Date: 21 October 1982
Originally published in: Leicester Mercury, Sunday Mirror (UK)
Written by: Richard Wallace
A face that peers down from thousands of bedroom walls and has been seen on every television pop show, finally arrived in the flesh at Leicester’s De Montfort Hall last night.
Could the carefully constructed package dubbed by some wag as the “Brigitte Bardot of pop music” survive the warts-and-all of a live show?
Technically yes. The six-piece backing band led by brother Ricky were most efficient and Miss Wilde’s voice was stronger than expected but as happens to so many “singles” artistes, material to fill-out a live set in between the hit songs is samey and of little consequence.
Kim Wilde’s transformation from innocent daughter of 50s rock’n’roller Marty Wilde to pouting pin-up is complete. A handful of hit singles and her name in every newspaper has ensured Miss Wilde’s visage is familiar to every young pop fan in the land, but only now has she decided to meet her public face to face.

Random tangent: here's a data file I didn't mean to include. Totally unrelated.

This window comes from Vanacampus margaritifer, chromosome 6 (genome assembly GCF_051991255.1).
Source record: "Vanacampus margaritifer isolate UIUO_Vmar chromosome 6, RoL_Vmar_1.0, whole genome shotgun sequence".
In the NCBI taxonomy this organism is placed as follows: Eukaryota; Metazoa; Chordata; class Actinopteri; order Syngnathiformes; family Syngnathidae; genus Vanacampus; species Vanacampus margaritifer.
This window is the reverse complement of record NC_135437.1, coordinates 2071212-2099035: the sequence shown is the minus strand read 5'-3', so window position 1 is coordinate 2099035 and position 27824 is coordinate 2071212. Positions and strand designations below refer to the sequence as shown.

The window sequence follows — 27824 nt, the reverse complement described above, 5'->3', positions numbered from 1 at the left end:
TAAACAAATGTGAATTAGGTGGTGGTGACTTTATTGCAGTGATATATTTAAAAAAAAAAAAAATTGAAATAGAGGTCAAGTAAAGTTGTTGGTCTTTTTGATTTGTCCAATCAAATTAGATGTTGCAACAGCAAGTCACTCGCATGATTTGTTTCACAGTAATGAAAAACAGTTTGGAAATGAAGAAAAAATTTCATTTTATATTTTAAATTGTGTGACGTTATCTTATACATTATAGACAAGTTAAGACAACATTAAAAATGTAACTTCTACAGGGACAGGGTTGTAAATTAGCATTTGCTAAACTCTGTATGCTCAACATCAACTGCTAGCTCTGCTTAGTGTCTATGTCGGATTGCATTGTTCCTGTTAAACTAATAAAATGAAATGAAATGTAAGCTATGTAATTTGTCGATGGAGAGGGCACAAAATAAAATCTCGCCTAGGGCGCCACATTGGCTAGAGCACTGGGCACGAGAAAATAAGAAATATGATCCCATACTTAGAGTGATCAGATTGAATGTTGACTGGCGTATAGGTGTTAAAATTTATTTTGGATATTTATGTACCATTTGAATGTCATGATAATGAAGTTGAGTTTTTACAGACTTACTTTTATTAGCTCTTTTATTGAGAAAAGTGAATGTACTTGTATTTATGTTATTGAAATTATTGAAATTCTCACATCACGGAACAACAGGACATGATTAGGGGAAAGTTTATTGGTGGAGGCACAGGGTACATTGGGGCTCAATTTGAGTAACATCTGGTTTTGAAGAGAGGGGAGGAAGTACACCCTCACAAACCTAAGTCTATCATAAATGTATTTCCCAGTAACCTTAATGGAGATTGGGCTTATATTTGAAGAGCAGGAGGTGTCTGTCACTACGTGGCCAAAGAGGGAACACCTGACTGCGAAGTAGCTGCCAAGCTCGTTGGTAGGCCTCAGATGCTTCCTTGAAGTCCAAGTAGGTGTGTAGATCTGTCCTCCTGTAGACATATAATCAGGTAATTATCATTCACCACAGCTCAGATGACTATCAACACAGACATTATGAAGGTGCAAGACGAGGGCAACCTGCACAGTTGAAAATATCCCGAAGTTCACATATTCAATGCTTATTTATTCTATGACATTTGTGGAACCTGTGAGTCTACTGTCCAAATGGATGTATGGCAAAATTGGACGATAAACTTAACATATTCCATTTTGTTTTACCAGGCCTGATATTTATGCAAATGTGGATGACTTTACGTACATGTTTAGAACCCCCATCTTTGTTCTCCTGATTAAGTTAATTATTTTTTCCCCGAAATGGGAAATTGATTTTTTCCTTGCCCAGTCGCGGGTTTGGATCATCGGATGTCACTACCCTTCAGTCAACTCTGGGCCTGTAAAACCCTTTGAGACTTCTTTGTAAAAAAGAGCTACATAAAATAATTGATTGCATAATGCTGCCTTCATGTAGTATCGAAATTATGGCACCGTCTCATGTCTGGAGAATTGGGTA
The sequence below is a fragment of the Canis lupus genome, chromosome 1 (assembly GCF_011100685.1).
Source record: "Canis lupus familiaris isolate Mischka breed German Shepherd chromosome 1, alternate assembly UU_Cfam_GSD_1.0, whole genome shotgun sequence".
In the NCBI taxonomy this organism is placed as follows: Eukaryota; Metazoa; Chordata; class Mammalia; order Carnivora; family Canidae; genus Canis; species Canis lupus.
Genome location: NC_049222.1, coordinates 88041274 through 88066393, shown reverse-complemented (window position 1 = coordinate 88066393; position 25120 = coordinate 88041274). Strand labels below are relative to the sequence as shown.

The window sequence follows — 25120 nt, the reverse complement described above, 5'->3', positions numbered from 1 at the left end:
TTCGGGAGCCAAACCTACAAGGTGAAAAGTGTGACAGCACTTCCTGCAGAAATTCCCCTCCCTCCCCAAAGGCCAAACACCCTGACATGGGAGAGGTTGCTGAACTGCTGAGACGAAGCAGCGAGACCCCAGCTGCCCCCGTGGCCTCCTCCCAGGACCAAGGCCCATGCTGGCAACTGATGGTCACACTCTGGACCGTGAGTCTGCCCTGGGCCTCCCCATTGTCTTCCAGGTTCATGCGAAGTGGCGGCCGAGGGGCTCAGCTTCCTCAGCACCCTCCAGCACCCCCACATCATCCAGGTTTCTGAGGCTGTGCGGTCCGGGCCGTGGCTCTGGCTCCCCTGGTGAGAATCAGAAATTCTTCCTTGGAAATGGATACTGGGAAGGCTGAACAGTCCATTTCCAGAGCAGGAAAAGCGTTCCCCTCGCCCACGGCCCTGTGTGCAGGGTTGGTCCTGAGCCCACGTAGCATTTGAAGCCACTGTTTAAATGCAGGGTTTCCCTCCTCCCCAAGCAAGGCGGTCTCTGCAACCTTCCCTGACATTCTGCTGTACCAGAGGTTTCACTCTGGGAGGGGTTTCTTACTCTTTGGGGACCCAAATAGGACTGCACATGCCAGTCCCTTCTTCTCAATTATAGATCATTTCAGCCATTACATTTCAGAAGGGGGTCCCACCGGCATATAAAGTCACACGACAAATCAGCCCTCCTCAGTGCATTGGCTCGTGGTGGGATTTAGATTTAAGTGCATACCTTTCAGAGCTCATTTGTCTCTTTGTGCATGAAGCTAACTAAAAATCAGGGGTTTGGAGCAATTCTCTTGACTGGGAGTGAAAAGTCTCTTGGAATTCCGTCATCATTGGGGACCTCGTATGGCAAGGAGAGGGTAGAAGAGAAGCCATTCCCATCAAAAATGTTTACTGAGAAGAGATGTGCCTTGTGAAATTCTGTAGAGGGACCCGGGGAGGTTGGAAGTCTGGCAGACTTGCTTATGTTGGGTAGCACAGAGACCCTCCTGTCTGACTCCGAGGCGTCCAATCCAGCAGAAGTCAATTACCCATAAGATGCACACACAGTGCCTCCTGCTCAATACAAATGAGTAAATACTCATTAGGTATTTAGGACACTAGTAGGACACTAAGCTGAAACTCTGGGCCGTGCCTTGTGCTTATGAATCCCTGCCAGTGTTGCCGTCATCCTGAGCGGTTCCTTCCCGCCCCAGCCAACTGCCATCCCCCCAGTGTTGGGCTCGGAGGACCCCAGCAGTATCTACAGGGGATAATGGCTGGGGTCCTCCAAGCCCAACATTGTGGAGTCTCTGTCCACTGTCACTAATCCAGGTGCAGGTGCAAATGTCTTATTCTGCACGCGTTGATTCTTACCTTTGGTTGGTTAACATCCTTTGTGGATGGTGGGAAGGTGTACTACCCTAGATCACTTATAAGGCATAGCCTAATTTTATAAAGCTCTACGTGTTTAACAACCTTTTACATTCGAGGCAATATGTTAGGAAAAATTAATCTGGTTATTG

The highlights for everybody were the songs they knew, although her version of an old Four Pennies’ number, the only piece in the se tnot written by her brother and father, was the one that finally got the audience enjoying the show. The “look”, however, stayed intact.
A mass of baying, hot-blooded young males made sure of that and it was ironic that Miss Wilde’s removal of her suitably-battered leather jacket to reveal ripped T-shirt and tight black trousers, got the biggest cheer of the night.